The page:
You don't have to live here long before you realize that when you want to get out of town, you'll probably be flying.
Expert surveys confirm what you already know: most Americans vacations are weekend getaways (though some seriously stretch the number of days in ``weekend''). Short trips often are cheaper and simpler, requiring less time away from office, the dog, the kids.
Sure, you could drive on your getaway. The Keys, Naples, Marco Island, Delray Beach, Palm Beach, Vero Beach -- even hometown vacation spots like Miami and Lauderdale beaches -- make for Grade A, easy weekends. But when compared to cities like Washington, Boston, Seattle and Chicago, South Florida offers limited options for quick escapes by car.
The good news: More than 110 non-stop flights can whisk you from Miami International Airport to cities in the United States, Canada, Latin America, the Caribbean and the Bahamas.
Want to go farther afield?
MIA offers 10 non-stop flights to Europe and another 19 one-stop direct flights to cities in Florida, Latin American, Europe and the United States.
Fort Lauderdale-Hollywood offers plenty of options, too, serving more than 70 U.S. airports and 38 international ones with non-stop flights.
Both airports offer flights to major cities including New York and Washington, D.C., but a surprising number of destinations are unique to each. From Fort Lauderdale, they include Des Moines; Milwaukee; Plattsburgh, N.Y.; Ponce, P.R.; and Bimini, South Andros and Cat Island in the Bahamas. And from Miami: Kansas City; Savannah, Ga.; Vail, Colo.; Europe (Madrid, London, Milan, Paris, Dusseldorf and Tel Aviv among the options) and cities throughout Central and South America. If you're willing to brave plane changes, you can go anywhere on the globe.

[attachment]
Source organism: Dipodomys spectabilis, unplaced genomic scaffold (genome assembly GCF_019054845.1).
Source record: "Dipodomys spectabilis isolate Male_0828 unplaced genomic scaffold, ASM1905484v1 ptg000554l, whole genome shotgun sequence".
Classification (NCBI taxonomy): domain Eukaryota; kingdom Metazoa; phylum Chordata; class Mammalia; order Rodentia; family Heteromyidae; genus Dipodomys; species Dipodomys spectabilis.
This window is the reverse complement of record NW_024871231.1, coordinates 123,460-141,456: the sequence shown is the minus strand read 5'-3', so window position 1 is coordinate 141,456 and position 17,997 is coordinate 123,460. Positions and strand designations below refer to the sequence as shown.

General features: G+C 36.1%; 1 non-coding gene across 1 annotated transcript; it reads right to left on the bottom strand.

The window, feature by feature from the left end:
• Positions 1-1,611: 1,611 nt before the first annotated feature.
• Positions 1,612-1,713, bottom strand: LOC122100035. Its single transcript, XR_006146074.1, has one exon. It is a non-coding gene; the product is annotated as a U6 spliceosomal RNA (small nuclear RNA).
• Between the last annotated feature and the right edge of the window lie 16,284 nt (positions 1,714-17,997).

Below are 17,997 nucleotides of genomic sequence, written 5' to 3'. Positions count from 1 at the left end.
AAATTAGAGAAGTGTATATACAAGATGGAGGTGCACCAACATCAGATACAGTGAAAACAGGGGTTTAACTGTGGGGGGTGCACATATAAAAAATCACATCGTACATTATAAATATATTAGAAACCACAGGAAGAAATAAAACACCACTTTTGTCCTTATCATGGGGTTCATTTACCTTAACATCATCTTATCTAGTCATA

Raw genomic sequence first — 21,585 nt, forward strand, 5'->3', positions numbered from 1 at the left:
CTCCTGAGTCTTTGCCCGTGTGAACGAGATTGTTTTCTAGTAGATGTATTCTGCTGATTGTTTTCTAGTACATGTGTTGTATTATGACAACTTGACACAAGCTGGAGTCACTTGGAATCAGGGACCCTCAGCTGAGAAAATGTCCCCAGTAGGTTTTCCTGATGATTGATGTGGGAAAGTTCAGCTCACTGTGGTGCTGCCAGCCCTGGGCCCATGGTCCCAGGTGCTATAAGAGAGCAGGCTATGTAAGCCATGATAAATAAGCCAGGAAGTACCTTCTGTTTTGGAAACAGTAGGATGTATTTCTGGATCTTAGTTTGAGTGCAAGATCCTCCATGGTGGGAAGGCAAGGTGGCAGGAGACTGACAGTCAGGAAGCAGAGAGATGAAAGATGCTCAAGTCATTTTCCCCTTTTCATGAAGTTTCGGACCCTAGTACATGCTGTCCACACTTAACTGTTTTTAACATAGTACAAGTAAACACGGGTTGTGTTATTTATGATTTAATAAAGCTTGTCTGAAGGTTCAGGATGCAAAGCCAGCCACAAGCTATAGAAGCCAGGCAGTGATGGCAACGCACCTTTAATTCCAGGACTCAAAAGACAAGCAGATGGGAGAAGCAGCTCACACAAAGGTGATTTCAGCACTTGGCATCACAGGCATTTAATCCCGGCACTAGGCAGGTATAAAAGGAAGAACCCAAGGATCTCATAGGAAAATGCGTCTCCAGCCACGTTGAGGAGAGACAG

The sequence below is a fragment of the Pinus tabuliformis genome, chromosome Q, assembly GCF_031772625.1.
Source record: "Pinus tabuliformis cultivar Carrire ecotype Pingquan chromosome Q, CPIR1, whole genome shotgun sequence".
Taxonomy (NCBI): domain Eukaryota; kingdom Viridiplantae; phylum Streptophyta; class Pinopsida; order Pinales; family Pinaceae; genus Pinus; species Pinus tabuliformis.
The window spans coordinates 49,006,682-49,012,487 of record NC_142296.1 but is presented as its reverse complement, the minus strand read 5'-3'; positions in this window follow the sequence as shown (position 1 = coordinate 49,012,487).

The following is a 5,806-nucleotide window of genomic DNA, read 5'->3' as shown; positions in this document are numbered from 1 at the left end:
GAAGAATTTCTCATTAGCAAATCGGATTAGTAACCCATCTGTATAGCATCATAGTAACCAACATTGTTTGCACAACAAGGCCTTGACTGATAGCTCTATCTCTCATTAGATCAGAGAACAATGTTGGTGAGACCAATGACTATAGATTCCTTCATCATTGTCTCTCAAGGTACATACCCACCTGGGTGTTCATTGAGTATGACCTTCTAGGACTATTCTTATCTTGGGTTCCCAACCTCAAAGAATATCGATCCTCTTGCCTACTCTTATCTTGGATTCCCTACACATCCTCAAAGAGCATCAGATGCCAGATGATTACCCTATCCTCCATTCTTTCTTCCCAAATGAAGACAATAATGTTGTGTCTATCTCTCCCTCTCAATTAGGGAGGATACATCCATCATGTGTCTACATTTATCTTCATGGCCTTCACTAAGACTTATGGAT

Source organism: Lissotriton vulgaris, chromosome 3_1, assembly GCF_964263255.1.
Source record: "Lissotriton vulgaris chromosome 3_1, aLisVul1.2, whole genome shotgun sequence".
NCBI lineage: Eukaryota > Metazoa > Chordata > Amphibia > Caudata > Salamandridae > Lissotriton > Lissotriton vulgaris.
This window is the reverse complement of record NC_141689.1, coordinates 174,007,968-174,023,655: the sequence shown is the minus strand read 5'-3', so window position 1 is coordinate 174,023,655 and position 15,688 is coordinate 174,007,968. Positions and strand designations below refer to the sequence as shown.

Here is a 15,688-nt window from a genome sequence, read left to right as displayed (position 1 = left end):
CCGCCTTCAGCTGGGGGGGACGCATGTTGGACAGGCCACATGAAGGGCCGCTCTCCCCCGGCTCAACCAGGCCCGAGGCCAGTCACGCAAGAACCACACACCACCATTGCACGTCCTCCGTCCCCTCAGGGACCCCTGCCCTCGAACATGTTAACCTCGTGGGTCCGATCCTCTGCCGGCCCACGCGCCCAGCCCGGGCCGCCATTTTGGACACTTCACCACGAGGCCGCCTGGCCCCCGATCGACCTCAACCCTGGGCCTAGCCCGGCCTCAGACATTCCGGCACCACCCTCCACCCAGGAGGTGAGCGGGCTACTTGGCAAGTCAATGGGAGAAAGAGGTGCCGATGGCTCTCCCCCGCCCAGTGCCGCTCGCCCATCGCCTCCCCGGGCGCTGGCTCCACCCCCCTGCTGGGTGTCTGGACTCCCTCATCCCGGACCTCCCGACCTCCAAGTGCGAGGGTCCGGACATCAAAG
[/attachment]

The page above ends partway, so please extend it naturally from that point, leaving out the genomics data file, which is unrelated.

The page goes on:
More good news: Both airports continue to spruce up.
At Miami International, the 1.7 million-square-foot South Terminal -- home to renovated concourse H and new concourse J -- opened late last summer; shops and dining outlets will open there this year. (Concourse A is now closed for construction on the North Terminal, due to open in 2011.)
More than 1,000 bright new information screens display arrival and departure info throughout the airport, and new self-service Smarte Cartes introduced last month carry more luggage than the old ones for the same rental price of $3. WiFi has arrived at last (t costs $6.95 per hour.) In the past year, new retail outlets have opened in the security-free zone, and you can now buy a Montblanc pen at Prestige, Timberland shoes at Havana Shirt or get a mani-pedi at the Jetsetter Spa. In a few months, you'll be able to consult with a doctor or nurse and buy simple medications at a new Airport MD clinic. New information booths dispense tips on hotels, taxis and local attractions.
Dining options remain limited; you won't find any celeb-chef eateries like the Wolfgang Puck Express at Los Angeles International Airport and Todd English Express at Boston's Logan Airport. Passengers still have to huddle around frightfully rare electrical outlets dotted around concourses to recharge their laptops; unlike the new terminal at Orlando's airport, MIA lacks free recharging desks. The gym at the Miami Airport Hotel -- once open for a fee -- is closed, though the hotel-top restaurant and pool have reopened.
Fort Lauderdale-Hollywood is a point-to-point airport rather than an international-connection point. It's friendlier and less urban than a busy hub, with free WiFi and live entertainment in Terminal 1 during peak hours on weekends.
Construction here is all inside as the airport continues to upgrade. New electronic charging stations are on the way, and so are new visitor information booths and dining and shopping options, including Brighton accessories, a Life is Good shop and Brooks Brothers. (As at Miami, food options are mostly chains.)
After all, given security lines and traffic, you've got to get the airport early. At both airports, now there's something to do while you wait.